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  • Writer's pictureBeverley Skurulis

Sturt's Desert Pea

Updated: Mar 22

No.60 in my series of short stories.

My experiences and observations of the Sturt's Desert Pea "Red Eye" variant, adds an interesting dimension to my connection with this unique flower. Desert Pea (Swainsona formosa) is indeed a fascinating and iconic Australian wildflower, usually known for its striking red and black blossom.

The Red Eye is to be found on the Burrup Peninsula near Dampier in Western Australia. Dampier is known for its rich Aboriginal rock art and unique flora, making it a remarkable place for nature enthusiasts and artists alike. For three decades I captured the essence of Sturt's Desert Pea through my paintings, whilst living in the North West of WA.

The rarity of the White Sturt's Desert Pea further adds to the allure, as finding them requires a keen eye and a deep appreciation for the subtle beauty of the natural world.

The fact that the Black Eye variant is more commonly embraced by my clients, highlights the impact of familiarity and recognition in art appreciation. Still my decision to include the Red Eye in my paintings demonstrates a commitment to capturing the diversity and uniqueness of this species. It is apparent that Sturt's Desert Pea has been a muse for my artistic expression, and my dedication to portraying it from various locations in the Pilbara region adds depth and authenticity to my past body of work. Having the ability to convey the beauty and significance of such a distinctive flower through my art.

The black eye holds cultural and symbolic significance, and is the floral emblem of South Australia.

I will possibly be transitioning from a weekly to a fortnightly blog post in the near future in order to prioritise and dedicate more time to focus on what truly matters to me "MY ART". This decision allows me to channel my energy and creativity into my paintings, without feeling overwhelmed by the constant need to update various online platforms. I need to remember I am still managing an art gallery and juggling various roles such as being a housekeeper, gardener, delivery person, mother, grandmother and a great grandmother, a repairs and maintenance person, and a psychiatrist, this is indeed all demanding.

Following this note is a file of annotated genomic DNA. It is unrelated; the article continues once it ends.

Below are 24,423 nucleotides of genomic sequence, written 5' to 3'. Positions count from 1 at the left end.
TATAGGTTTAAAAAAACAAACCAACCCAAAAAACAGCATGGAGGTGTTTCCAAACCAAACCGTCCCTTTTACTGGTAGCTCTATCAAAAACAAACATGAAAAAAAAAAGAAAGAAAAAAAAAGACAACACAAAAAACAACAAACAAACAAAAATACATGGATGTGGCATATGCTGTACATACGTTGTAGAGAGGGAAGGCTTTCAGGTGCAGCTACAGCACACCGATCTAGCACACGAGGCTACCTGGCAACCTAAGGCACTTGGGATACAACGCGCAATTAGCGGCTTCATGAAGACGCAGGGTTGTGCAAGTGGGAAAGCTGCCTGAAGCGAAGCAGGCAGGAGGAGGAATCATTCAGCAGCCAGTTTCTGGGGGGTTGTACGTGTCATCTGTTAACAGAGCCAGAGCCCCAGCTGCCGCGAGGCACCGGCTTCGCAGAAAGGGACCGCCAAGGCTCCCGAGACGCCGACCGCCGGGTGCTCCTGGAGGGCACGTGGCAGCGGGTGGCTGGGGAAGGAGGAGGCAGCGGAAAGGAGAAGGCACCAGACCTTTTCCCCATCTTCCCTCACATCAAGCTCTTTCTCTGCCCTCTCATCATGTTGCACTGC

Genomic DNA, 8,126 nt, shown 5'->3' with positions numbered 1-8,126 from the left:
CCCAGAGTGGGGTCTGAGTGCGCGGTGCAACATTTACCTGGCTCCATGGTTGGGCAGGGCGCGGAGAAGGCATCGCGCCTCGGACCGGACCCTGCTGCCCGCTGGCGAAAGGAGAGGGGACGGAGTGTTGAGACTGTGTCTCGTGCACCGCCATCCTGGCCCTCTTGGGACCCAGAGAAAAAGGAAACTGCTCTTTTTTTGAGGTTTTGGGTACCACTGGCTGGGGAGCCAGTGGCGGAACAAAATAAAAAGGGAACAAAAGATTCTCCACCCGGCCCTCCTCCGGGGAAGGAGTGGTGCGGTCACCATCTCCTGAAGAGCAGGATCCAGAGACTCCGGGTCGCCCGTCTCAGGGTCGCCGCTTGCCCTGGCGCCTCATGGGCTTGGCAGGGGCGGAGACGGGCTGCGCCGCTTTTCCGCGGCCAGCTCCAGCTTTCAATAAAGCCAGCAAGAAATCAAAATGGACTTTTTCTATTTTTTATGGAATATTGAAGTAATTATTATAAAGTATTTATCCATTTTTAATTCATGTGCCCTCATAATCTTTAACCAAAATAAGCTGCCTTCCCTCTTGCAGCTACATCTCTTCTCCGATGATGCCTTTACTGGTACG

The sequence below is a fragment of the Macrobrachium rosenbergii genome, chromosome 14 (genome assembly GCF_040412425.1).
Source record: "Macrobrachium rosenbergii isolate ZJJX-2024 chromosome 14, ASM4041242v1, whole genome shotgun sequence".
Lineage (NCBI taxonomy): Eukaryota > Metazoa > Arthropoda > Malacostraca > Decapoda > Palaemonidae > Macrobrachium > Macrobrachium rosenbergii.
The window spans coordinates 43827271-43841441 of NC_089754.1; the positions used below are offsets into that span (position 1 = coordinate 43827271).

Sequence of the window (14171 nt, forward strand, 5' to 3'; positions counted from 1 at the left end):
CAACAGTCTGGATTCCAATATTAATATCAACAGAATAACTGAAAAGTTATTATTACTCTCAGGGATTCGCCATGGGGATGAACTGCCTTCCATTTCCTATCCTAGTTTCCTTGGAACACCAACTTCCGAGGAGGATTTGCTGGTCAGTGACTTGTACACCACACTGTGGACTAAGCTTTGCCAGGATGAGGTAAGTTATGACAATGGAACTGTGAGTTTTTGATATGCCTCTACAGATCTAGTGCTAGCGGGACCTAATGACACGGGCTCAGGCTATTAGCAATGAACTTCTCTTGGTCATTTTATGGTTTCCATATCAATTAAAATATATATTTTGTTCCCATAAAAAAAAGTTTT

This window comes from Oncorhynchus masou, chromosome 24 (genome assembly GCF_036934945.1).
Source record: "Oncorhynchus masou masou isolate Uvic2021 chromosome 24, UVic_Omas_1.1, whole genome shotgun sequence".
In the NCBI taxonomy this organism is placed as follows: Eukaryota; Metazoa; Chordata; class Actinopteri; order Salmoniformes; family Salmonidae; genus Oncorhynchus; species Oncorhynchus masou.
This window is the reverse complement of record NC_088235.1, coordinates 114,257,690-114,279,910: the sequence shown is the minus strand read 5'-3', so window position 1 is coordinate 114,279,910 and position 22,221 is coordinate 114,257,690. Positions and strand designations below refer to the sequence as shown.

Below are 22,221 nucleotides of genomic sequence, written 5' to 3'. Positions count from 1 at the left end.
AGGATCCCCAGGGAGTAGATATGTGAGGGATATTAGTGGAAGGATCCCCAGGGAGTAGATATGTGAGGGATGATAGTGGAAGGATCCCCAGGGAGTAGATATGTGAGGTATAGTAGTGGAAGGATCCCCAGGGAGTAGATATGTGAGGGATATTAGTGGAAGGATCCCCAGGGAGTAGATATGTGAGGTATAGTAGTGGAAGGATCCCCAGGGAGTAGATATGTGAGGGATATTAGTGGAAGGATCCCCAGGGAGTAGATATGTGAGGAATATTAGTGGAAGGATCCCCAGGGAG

This shift may help me strike a better balance between my creative pursuits and other responsibilities. I do hope you all understand and appreciate the dedication I am putting into my art. It's essential to find a rhythm that allows me to enjoy what I need to do. PAINT

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Mar 05
Rated 5 out of 5 stars.

Always a good read and it also makes me remember so many things from my past in the Pilbara. You have to feed your passion and find balance in your journey. Appreciate the ride ....


Glen Slee
Glen Slee
Mar 05
Rated 4 out of 5 stars.

All good Beverley. I can imagine the 'pressure' to keep up a weekly blog...and I have no desire to engage in such. I've enjoyed reading what you have posted, and will continue to enjoy viewing, and appreciating your art, and your memories.

Beverley Skurulis
Beverley Skurulis
Mar 06
Replying to

Thank you for your comment Glen, I have just started numbering my blogs and the last one was No.60. I will keep going but probably not as often as I do enjoy the memories. Thanks again for your comments and I do hope you are well.

Kind Regards


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